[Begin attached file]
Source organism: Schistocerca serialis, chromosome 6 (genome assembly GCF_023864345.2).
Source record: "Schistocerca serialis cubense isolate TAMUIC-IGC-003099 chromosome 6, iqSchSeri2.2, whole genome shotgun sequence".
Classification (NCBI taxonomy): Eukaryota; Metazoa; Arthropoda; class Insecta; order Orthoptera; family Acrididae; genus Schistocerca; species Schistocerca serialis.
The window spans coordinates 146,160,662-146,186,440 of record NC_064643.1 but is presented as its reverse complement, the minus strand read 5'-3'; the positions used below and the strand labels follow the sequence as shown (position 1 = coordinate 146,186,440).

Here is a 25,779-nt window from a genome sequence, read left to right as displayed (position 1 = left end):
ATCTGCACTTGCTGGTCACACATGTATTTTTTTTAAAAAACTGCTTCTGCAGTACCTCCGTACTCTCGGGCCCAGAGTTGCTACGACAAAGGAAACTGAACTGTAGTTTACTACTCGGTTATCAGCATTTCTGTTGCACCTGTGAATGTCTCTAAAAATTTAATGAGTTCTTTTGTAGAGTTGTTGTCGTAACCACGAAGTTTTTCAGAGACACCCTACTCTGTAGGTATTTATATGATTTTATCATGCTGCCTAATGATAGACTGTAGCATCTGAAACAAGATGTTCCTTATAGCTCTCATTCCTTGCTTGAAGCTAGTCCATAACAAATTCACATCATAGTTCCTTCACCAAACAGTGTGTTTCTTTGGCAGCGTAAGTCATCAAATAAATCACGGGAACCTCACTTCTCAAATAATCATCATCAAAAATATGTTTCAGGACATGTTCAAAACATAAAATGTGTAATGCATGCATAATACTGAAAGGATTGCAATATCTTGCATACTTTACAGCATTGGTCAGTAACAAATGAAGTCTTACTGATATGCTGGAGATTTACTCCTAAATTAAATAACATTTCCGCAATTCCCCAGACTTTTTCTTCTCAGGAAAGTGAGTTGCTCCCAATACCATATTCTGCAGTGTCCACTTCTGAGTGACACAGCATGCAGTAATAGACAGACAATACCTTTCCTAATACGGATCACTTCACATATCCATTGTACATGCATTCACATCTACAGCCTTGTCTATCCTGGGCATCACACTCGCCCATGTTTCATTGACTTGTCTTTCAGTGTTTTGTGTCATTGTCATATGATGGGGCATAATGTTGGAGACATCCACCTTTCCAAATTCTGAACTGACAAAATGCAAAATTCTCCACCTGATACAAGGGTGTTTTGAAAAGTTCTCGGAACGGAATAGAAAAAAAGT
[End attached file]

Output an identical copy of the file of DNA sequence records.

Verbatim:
Source organism: Schistocerca serialis, chromosome 6 (genome assembly GCF_023864345.2).
Source record: "Schistocerca serialis cubense isolate TAMUIC-IGC-003099 chromosome 6, iqSchSeri2.2, whole genome shotgun sequence".
Classification (NCBI taxonomy): Eukaryota; Metazoa; Arthropoda; class Insecta; order Orthoptera; family Acrididae; genus Schistocerca; species Schistocerca serialis.
The window spans coordinates 146,160,662-146,186,440 of record NC_064643.1 but is presented as its reverse complement, the minus strand read 5'-3'; the positions used below and the strand labels follow the sequence as shown (position 1 = coordinate 146,186,440).

Here is a 25,779-nt window from a genome sequence, read left to right as displayed (position 1 = left end):
ATCTGCACTTGCTGGTCACACATGTATTTTTTTTAAAAAACTGCTTCTGCAGTACCTCCGTACTCTCGGGCCCAGAGTTGCTACGACAAAGGAAACTGAACTGTAGTTTACTACTCGGTTATCAGCATTTCTGTTGCACCTGTGAATGTCTCTAAAAATTTAATGAGTTCTTTTGTAGAGTTGTTGTCGTAACCACGAAGTTTTTCAGAGACACCCTACTCTGTAGGTATTTATATGATTTTATCATGCTGCCTAATGATAGACTGTAGCATCTGAAACAAGATGTTCCTTATAGCTCTCATTCCTTGCTTGAAGCTAGTCCATAACAAATTCACATCATAGTTCCTTCACCAAACAGTGTGTTTCTTTGGCAGCGTAAGTCATCAAATAAATCACGGGAACCTCACTTCTCAAATAATCATCATCAAAAATATGTTTCAGGACATGTTCAAAACATAAAATGTGTAATGCATGCATAATACTGAAAGGATTGCAATATCTTGCATACTTTACAGCATTGGTCAGTAACAAATGAAGTCTTACTGATATGCTGGAGATTTACTCCTAAATTAAATAACATTTCCGCAATTCCCCAGACTTTTTCTTCTCAGGAAAGTGAGTTGCTCCCAATACCATATTCTGCAGTGTCCACTTCTGAGTGACACAGCATGCAGTAATAGACAGACAATACCTTTCCTAATACGGATCACTTCACATATCCATTGTACATGCATTCACATCTACAGCCTTGTCTATCCTGGGCATCACACTCGCCCATGTTTCATTGACTTGTCTTTCAGTGTTTTGTGTCATTGTCATATGATGGGGCATAATGTTGGAGACATCCACCTTTCCAAATTCTGAACTGACAAAATGCAAAATTCTCCACCTGATACAAGGGTGTTTTGAAAAGTTCTCGGAACGGAATAGAAAAAAAGT